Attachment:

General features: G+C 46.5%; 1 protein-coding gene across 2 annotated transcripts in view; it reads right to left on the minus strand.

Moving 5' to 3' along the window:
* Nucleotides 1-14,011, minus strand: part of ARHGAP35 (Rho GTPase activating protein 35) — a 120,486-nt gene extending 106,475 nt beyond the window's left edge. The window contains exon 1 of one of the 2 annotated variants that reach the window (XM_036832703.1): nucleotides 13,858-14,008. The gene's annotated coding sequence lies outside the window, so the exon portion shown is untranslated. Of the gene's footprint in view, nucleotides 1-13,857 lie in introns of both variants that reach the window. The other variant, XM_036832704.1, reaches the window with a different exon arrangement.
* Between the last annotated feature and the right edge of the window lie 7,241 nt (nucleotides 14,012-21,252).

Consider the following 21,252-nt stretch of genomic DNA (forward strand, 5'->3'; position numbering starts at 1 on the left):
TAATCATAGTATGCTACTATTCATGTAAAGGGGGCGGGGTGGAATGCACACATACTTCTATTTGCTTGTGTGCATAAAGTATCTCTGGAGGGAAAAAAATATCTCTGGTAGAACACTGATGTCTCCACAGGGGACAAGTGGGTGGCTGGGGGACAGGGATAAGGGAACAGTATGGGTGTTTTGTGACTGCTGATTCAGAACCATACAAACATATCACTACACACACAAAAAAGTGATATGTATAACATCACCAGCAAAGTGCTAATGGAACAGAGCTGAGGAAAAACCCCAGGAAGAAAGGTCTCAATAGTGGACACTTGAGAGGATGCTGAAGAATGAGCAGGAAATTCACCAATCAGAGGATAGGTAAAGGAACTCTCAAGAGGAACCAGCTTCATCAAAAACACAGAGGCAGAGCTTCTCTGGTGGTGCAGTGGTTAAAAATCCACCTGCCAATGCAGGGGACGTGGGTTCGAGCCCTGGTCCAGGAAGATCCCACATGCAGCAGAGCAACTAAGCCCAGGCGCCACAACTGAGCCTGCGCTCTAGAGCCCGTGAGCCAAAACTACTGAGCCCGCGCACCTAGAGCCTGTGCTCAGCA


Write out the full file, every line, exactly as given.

General features: G+C 46.5%; 1 protein-coding gene across 2 annotated transcripts in view; it reads right to left on the minus strand.

Moving 5' to 3' along the window:
* Nucleotides 1-14,011, minus strand: part of ARHGAP35 (Rho GTPase activating protein 35) — a 120,486-nt gene extending 106,475 nt beyond the window's left edge. The window contains exon 1 of one of the 2 annotated variants that reach the window (XM_036832703.1): nucleotides 13,858-14,008. The gene's annotated coding sequence lies outside the window, so the exon portion shown is untranslated. Of the gene's footprint in view, nucleotides 1-13,857 lie in introns of both variants that reach the window. The other variant, XM_036832704.1, reaches the window with a different exon arrangement.
* Between the last annotated feature and the right edge of the window lie 7,241 nt (nucleotides 14,012-21,252).

Consider the following 21,252-nt stretch of genomic DNA (forward strand, 5'->3'; position numbering starts at 1 on the left):
TAATCATAGTATGCTACTATTCATGTAAAGGGGGCGGGGTGGAATGCACACATACTTCTATTTGCTTGTGTGCATAAAGTATCTCTGGAGGGAAAAAAATATCTCTGGTAGAACACTGATGTCTCCACAGGGGACAAGTGGGTGGCTGGGGGACAGGGATAAGGGAACAGTATGGGTGTTTTGTGACTGCTGATTCAGAACCATACAAACATATCACTACACACACAAAAAAGTGATATGTATAACATCACCAGCAAAGTGCTAATGGAACAGAGCTGAGGAAAAACCCCAGGAAGAAAGGTCTCAATAGTGGACACTTGAGAGGATGCTGAAGAATGAGCAGGAAATTCACCAATCAGAGGATAGGTAAAGGAACTCTCAAGAGGAACCAGCTTCATCAAAAACACAGAGGCAGAGCTTCTCTGGTGGTGCAGTGGTTAAAAATCCACCTGCCAATGCAGGGGACGTGGGTTCGAGCCCTGGTCCAGGAAGATCCCACATGCAGCAGAGCAACTAAGCCCAGGCGCCACAACTGAGCCTGCGCTCTAGAGCCCGTGAGCCAAAACTACTGAGCCCGCGCACCTAGAGCCTGTGCTCAGCA